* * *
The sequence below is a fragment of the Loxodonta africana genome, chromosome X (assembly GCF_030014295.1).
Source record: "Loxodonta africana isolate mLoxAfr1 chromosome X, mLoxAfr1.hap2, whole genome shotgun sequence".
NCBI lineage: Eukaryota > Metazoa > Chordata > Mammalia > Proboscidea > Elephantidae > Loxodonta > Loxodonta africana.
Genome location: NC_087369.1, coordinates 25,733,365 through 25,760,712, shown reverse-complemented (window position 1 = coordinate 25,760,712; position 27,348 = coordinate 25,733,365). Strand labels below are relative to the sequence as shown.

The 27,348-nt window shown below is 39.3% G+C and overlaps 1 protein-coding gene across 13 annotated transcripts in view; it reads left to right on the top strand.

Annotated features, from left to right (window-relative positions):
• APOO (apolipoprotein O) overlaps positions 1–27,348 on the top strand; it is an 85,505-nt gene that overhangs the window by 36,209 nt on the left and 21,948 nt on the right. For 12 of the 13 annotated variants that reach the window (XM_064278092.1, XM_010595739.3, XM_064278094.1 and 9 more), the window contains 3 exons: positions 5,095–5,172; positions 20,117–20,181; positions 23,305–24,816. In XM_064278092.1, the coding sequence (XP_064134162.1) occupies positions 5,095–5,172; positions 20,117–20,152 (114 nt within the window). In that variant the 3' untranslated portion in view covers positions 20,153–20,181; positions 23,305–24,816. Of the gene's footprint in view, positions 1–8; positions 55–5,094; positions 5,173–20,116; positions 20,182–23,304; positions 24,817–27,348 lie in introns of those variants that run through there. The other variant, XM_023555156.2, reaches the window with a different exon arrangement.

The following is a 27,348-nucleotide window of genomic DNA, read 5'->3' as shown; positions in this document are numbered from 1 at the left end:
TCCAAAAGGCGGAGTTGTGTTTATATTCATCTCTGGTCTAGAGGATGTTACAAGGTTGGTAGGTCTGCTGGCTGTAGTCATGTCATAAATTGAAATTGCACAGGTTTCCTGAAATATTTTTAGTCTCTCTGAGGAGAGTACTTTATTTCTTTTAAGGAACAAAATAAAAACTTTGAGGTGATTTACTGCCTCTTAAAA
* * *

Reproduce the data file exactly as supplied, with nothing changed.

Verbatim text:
The sequence below is a fragment of the Loxodonta africana genome, chromosome X (assembly GCF_030014295.1).
Source record: "Loxodonta africana isolate mLoxAfr1 chromosome X, mLoxAfr1.hap2, whole genome shotgun sequence".
NCBI lineage: Eukaryota > Metazoa > Chordata > Mammalia > Proboscidea > Elephantidae > Loxodonta > Loxodonta africana.
Genome location: NC_087369.1, coordinates 25,733,365 through 25,760,712, shown reverse-complemented (window position 1 = coordinate 25,760,712; position 27,348 = coordinate 25,733,365). Strand labels below are relative to the sequence as shown.

The 27,348-nt window shown below is 39.3% G+C and overlaps 1 protein-coding gene across 13 annotated transcripts in view; it reads left to right on the top strand.

Annotated features, from left to right (window-relative positions):
• APOO (apolipoprotein O) overlaps positions 1–27,348 on the top strand; it is an 85,505-nt gene that overhangs the window by 36,209 nt on the left and 21,948 nt on the right. For 12 of the 13 annotated variants that reach the window (XM_064278092.1, XM_010595739.3, XM_064278094.1 and 9 more), the window contains 3 exons: positions 5,095–5,172; positions 20,117–20,181; positions 23,305–24,816. In XM_064278092.1, the coding sequence (XP_064134162.1) occupies positions 5,095–5,172; positions 20,117–20,152 (114 nt within the window). In that variant the 3' untranslated portion in view covers positions 20,153–20,181; positions 23,305–24,816. Of the gene's footprint in view, positions 1–8; positions 55–5,094; positions 5,173–20,116; positions 20,182–23,304; positions 24,817–27,348 lie in introns of those variants that run through there. The other variant, XM_023555156.2, reaches the window with a different exon arrangement.

The following is a 27,348-nucleotide window of genomic DNA, read 5'->3' as shown; positions in this document are numbered from 1 at the left end:
TCCAAAAGGCGGAGTTGTGTTTATATTCATCTCTGGTCTAGAGGATGTTACAAGGTTGGTAGGTCTGCTGGCTGTAGTCATGTCATAAATTGAAATTGCACAGGTTTCCTGAAATATTTTTAGTCTCTCTGAGGAGAGTACTTTATTTCTTTTAAGGAACAAAATAAAAACTTTGAGGTGATTTACTGCCTCTTAAAA